Bond for the Federal Criminal Defendant
For the overwhelming number of federal white-collar criminal defendants indicted for a crime, it is their first brush with the law. Fear of lengthy and immediate incarceration likely overwhelms them. Most are familiar with the terms “bail” and “bond” from watching their favorite crime television show, but these ideas are usually based on state criminal offenses, rather than the federal system in which they find themselves. They may try to start gathering resources to “make bond” and avoid being locked up. However, they should probably save this money for a white-collar criminal attorney, as money for bond may not be necessary or helpful.
Before their initial appearance, they will meet with a representative of the Pretrial Services Office who will perform a brief interview and provide a background report to the Judge. This report will focus on ties to the community, employment, and criminal history. This is the information upon which the judge will focus in determining whether to release the defendant, or keep them detained. It is important to be honest with the Pretrial Officer, as deception can be grounds for additional charges and give the court reasons to keep them detained.
Prior to the initial court appearance, most criminal attorneys make contact with the United States Attorney that is handling the prosecution to inquire whether they seek detention. If the U.S. Attorney doesn’t want the defendant locked up pending trial, odds are they will be released after the initial appearance. If they do want the defendant in jail, then a hearing will be required to avoid pre-trial lock-up. If a full-blown hearing is required, the white-collar criminal attorney should be prepared to have supportive witnesses available from the defendant’s family, job, and from the community to show there is no incentive to flee and that they will be a productive member of society pending trial.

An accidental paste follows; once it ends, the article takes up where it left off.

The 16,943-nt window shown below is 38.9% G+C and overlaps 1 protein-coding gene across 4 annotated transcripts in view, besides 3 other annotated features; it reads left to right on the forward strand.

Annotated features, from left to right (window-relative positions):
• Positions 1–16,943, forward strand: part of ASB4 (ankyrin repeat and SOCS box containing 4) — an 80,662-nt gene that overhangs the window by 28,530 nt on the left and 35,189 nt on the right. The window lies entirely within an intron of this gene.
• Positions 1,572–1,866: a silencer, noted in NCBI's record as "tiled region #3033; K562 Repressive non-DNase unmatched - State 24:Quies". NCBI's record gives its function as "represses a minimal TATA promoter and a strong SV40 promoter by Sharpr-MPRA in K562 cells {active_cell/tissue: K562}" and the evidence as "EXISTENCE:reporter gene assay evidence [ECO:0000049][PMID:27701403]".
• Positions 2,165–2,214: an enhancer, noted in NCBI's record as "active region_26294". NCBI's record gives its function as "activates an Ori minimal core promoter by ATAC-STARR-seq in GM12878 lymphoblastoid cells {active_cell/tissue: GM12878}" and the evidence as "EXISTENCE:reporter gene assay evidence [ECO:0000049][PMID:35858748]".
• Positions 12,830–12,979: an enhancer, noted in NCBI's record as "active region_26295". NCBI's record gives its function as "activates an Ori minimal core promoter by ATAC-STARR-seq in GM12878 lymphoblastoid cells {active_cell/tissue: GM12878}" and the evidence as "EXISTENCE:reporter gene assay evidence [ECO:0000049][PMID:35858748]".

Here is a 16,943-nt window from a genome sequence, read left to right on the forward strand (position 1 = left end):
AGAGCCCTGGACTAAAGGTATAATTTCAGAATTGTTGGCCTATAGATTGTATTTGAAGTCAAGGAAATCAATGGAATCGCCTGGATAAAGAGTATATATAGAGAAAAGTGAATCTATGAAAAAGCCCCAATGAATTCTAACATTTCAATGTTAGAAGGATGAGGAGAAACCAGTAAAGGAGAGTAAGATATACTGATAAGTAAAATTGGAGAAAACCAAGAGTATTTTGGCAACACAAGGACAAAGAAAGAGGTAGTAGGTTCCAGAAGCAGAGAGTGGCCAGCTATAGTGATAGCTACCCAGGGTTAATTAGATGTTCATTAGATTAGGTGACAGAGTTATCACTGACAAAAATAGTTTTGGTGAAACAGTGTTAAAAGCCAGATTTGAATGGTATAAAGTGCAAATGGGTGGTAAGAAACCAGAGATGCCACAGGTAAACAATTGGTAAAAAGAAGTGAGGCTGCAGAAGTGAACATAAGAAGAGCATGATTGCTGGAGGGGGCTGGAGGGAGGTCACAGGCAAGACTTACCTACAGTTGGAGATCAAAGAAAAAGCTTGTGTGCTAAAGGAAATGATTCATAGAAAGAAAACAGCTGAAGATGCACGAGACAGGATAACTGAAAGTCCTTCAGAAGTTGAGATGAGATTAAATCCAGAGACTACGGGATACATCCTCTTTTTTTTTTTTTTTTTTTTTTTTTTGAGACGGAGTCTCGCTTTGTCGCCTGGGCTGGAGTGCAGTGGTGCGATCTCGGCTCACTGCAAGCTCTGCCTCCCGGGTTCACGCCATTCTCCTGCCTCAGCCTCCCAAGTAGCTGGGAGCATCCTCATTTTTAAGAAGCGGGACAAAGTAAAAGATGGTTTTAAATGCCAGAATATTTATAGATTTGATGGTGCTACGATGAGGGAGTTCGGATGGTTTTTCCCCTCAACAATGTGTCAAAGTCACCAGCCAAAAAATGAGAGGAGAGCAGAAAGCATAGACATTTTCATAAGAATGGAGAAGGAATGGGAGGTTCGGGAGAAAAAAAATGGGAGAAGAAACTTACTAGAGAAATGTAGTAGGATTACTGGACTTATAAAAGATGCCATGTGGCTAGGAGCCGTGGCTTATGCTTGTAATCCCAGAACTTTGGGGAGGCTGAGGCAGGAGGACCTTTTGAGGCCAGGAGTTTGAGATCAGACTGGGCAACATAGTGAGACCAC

Odds are the initial appearance will be conducted before a United States Magistrate, rather than the actual United States District Judge that will be trying the case. The federal statute controlling bond decisions is 18 U.S.C. 3142. This statute says the Magistrate Judge is required to allow pre-trial release UNLESS they determine that “release will not reasonably assure the appearance of the person as required or will endanger the safety of any other person or the community.” In short, they want to make sure the defendant will show up for trial, and won’t harm themselves or others while awaiting trial. White-Collar defendants accustomed to international travel, private aircraft, and private yachts should be prepared to forfeit their passport, as well as their access to any plane or vessel that could be viewed as increasing their risk of flight as a condition of bond. Firearms may also be required to be secured away from their access.
In short, for white-collar defendants, who by definition are not charged with drug crimes or crimes of violence, and who have not shown the propensity to flee or hide assets, it is quite common to be released before trial on their own recognizance, or on signing an unsecured appearance bond (also known as a “signature bond”).